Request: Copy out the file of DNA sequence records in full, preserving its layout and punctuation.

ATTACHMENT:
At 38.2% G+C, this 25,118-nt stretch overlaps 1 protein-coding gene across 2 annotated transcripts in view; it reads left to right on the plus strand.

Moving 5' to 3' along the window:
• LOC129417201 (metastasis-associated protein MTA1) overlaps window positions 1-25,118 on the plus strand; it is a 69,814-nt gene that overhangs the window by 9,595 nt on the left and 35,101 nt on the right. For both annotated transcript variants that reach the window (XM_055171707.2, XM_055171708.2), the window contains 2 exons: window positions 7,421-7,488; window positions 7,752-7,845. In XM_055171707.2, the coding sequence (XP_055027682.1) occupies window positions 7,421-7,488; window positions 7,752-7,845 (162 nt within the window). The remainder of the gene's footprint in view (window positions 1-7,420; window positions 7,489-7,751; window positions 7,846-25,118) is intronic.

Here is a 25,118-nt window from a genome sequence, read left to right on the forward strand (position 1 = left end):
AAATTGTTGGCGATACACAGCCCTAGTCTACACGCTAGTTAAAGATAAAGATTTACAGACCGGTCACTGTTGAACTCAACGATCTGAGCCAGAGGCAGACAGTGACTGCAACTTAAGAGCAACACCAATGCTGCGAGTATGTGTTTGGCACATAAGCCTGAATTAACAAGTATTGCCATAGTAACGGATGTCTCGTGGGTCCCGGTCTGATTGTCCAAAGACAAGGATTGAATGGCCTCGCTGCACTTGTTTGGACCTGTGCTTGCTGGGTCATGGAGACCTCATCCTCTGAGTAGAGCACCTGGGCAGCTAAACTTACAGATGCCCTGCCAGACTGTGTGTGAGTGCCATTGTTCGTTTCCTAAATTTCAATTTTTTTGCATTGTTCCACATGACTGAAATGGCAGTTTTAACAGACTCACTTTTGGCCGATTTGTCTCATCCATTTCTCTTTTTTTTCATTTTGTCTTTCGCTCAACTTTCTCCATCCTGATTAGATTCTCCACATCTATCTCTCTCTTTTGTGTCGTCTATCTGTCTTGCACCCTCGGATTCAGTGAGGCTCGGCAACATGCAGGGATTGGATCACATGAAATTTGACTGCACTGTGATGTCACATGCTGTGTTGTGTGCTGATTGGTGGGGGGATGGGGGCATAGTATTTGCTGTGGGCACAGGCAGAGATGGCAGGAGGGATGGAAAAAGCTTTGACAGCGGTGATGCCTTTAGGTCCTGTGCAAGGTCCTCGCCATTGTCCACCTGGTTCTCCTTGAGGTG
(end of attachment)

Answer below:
At 38.2% G+C, this 25,118-nt stretch overlaps 1 protein-coding gene across 2 annotated transcripts in view; it reads left to right on the plus strand.

Moving 5' to 3' along the window:
• LOC129417201 (metastasis-associated protein MTA1) overlaps window positions 1-25,118 on the plus strand; it is a 69,814-nt gene that overhangs the window by 9,595 nt on the left and 35,101 nt on the right. For both annotated transcript variants that reach the window (XM_055171707.2, XM_055171708.2), the window contains 2 exons: window positions 7,421-7,488; window positions 7,752-7,845. In XM_055171707.2, the coding sequence (XP_055027682.1) occupies window positions 7,421-7,488; window positions 7,752-7,845 (162 nt within the window). The remainder of the gene's footprint in view (window positions 1-7,420; window positions 7,489-7,751; window positions 7,846-25,118) is intronic.

Here is a 25,118-nt window from a genome sequence, read left to right on the forward strand (position 1 = left end):
AAATTGTTGGCGATACACAGCCCTAGTCTACACGCTAGTTAAAGATAAAGATTTACAGACCGGTCACTGTTGAACTCAACGATCTGAGCCAGAGGCAGACAGTGACTGCAACTTAAGAGCAACACCAATGCTGCGAGTATGTGTTTGGCACATAAGCCTGAATTAACAAGTATTGCCATAGTAACGGATGTCTCGTGGGTCCCGGTCTGATTGTCCAAAGACAAGGATTGAATGGCCTCGCTGCACTTGTTTGGACCTGTGCTTGCTGGGTCATGGAGACCTCATCCTCTGAGTAGAGCACCTGGGCAGCTAAACTTACAGATGCCCTGCCAGACTGTGTGTGAGTGCCATTGTTCGTTTCCTAAATTTCAATTTTTTTGCATTGTTCCACATGACTGAAATGGCAGTTTTAACAGACTCACTTTTGGCCGATTTGTCTCATCCATTTCTCTTTTTTTTCATTTTGTCTTTCGCTCAACTTTCTCCATCCTGATTAGATTCTCCACATCTATCTCTCTCTTTTGTGTCGTCTATCTGTCTTGCACCCTCGGATTCAGTGAGGCTCGGCAACATGCAGGGATTGGATCACATGAAATTTGACTGCACTGTGATGTCACATGCTGTGTTGTGTGCTGATTGGTGGGGGGATGGGGGCATAGTATTTGCTGTGGGCACAGGCAGAGATGGCAGGAGGGATGGAAAAAGCTTTGACAGCGGTGATGCCTTTAGGTCCTGTGCAAGGTCCTCGCCATTGTCCACCTGGTTCTCCTTGAGGTG